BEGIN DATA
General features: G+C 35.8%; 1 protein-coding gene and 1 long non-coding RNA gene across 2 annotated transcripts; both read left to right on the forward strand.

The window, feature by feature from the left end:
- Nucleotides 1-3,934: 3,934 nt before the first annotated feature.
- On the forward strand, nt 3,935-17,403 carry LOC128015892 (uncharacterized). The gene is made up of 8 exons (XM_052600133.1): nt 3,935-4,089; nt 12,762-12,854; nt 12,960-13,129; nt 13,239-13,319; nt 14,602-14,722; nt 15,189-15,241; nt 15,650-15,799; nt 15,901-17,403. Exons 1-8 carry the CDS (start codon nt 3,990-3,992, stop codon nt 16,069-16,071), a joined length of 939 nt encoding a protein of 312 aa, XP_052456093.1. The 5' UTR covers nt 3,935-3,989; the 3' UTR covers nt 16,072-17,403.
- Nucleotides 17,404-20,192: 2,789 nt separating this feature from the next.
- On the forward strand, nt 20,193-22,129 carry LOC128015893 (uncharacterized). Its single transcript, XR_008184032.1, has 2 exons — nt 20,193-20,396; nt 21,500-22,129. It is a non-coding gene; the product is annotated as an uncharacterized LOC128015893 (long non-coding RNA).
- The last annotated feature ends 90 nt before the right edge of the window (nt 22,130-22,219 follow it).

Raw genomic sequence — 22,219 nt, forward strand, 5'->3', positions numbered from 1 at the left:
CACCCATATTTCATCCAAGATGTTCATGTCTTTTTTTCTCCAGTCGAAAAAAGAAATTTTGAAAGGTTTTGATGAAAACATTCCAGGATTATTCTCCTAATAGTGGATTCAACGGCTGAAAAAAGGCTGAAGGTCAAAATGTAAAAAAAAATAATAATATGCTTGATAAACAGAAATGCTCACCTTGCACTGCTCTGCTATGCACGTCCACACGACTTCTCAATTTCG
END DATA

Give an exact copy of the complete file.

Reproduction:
General features: G+C 35.8%; 1 protein-coding gene and 1 long non-coding RNA gene across 2 annotated transcripts; both read left to right on the forward strand.

The window, feature by feature from the left end:
- Nucleotides 1-3,934: 3,934 nt before the first annotated feature.
- On the forward strand, nt 3,935-17,403 carry LOC128015892 (uncharacterized). The gene is made up of 8 exons (XM_052600133.1): nt 3,935-4,089; nt 12,762-12,854; nt 12,960-13,129; nt 13,239-13,319; nt 14,602-14,722; nt 15,189-15,241; nt 15,650-15,799; nt 15,901-17,403. Exons 1-8 carry the CDS (start codon nt 3,990-3,992, stop codon nt 16,069-16,071), a joined length of 939 nt encoding a protein of 312 aa, XP_052456093.1. The 5' UTR covers nt 3,935-3,989; the 3' UTR covers nt 16,072-17,403.
- Nucleotides 17,404-20,192: 2,789 nt separating this feature from the next.
- On the forward strand, nt 20,193-22,129 carry LOC128015893 (uncharacterized). Its single transcript, XR_008184032.1, has 2 exons — nt 20,193-20,396; nt 21,500-22,129. It is a non-coding gene; the product is annotated as an uncharacterized LOC128015893 (long non-coding RNA).
- The last annotated feature ends 90 nt before the right edge of the window (nt 22,130-22,219 follow it).

Raw genomic sequence — 22,219 nt, forward strand, 5'->3', positions numbered from 1 at the left:
CACCCATATTTCATCCAAGATGTTCATGTCTTTTTTTCTCCAGTCGAAAAAAGAAATTTTGAAAGGTTTTGATGAAAACATTCCAGGATTATTCTCCTAATAGTGGATTCAACGGCTGAAAAAAGGCTGAAGGTCAAAATGTAAAAAAAAATAATAATATGCTTGATAAACAGAAATGCTCACCTTGCACTGCTCTGCTATGCACGTCCACACGACTTCTCAATTTCG